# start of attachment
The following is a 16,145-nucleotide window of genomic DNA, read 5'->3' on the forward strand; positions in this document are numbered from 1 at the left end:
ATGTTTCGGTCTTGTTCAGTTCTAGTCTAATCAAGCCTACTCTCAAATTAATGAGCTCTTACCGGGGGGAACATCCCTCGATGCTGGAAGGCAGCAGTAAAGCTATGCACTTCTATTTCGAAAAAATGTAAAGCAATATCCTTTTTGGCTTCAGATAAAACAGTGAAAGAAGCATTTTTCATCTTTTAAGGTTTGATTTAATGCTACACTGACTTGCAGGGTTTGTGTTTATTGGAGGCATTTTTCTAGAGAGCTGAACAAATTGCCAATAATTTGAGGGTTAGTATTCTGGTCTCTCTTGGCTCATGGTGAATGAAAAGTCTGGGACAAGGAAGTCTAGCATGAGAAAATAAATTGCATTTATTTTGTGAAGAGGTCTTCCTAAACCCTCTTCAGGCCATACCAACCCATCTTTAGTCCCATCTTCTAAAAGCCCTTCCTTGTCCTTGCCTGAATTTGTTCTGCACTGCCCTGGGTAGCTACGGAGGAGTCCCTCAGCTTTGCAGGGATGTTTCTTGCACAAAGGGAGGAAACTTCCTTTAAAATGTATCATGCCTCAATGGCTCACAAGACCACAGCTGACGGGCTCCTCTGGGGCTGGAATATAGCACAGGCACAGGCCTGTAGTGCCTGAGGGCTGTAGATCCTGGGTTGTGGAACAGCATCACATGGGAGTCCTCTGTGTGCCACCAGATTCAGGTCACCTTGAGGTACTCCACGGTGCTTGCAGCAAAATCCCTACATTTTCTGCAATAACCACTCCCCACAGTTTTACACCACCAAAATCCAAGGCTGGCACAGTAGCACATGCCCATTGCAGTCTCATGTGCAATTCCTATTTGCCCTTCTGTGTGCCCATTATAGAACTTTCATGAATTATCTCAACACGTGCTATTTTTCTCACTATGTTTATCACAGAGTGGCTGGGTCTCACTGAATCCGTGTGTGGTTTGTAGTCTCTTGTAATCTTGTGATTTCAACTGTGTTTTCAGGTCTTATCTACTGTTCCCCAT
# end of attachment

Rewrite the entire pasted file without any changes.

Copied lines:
The following is a 16,145-nucleotide window of genomic DNA, read 5'->3' on the forward strand; positions in this document are numbered from 1 at the left end:
ATGTTTCGGTCTTGTTCAGTTCTAGTCTAATCAAGCCTACTCTCAAATTAATGAGCTCTTACCGGGGGGAACATCCCTCGATGCTGGAAGGCAGCAGTAAAGCTATGCACTTCTATTTCGAAAAAATGTAAAGCAATATCCTTTTTGGCTTCAGATAAAACAGTGAAAGAAGCATTTTTCATCTTTTAAGGTTTGATTTAATGCTACACTGACTTGCAGGGTTTGTGTTTATTGGAGGCATTTTTCTAGAGAGCTGAACAAATTGCCAATAATTTGAGGGTTAGTATTCTGGTCTCTCTTGGCTCATGGTGAATGAAAAGTCTGGGACAAGGAAGTCTAGCATGAGAAAATAAATTGCATTTATTTTGTGAAGAGGTCTTCCTAAACCCTCTTCAGGCCATACCAACCCATCTTTAGTCCCATCTTCTAAAAGCCCTTCCTTGTCCTTGCCTGAATTTGTTCTGCACTGCCCTGGGTAGCTACGGAGGAGTCCCTCAGCTTTGCAGGGATGTTTCTTGCACAAAGGGAGGAAACTTCCTTTAAAATGTATCATGCCTCAATGGCTCACAAGACCACAGCTGACGGGCTCCTCTGGGGCTGGAATATAGCACAGGCACAGGCCTGTAGTGCCTGAGGGCTGTAGATCCTGGGTTGTGGAACAGCATCACATGGGAGTCCTCTGTGTGCCACCAGATTCAGGTCACCTTGAGGTACTCCACGGTGCTTGCAGCAAAATCCCTACATTTTCTGCAATAACCACTCCCCACAGTTTTACACCACCAAAATCCAAGGCTGGCACAGTAGCACATGCCCATTGCAGTCTCATGTGCAATTCCTATTTGCCCTTCTGTGTGCCCATTATAGAACTTTCATGAATTATCTCAACACGTGCTATTTTTCTCACTATGTTTATCACAGAGTGGCTGGGTCTCACTGAATCCGTGTGTGGTTTGTAGTCTCTTGTAATCTTGTGATTTCAACTGTGTTTTCAGGTCTTATCTACTGTTCCCCAT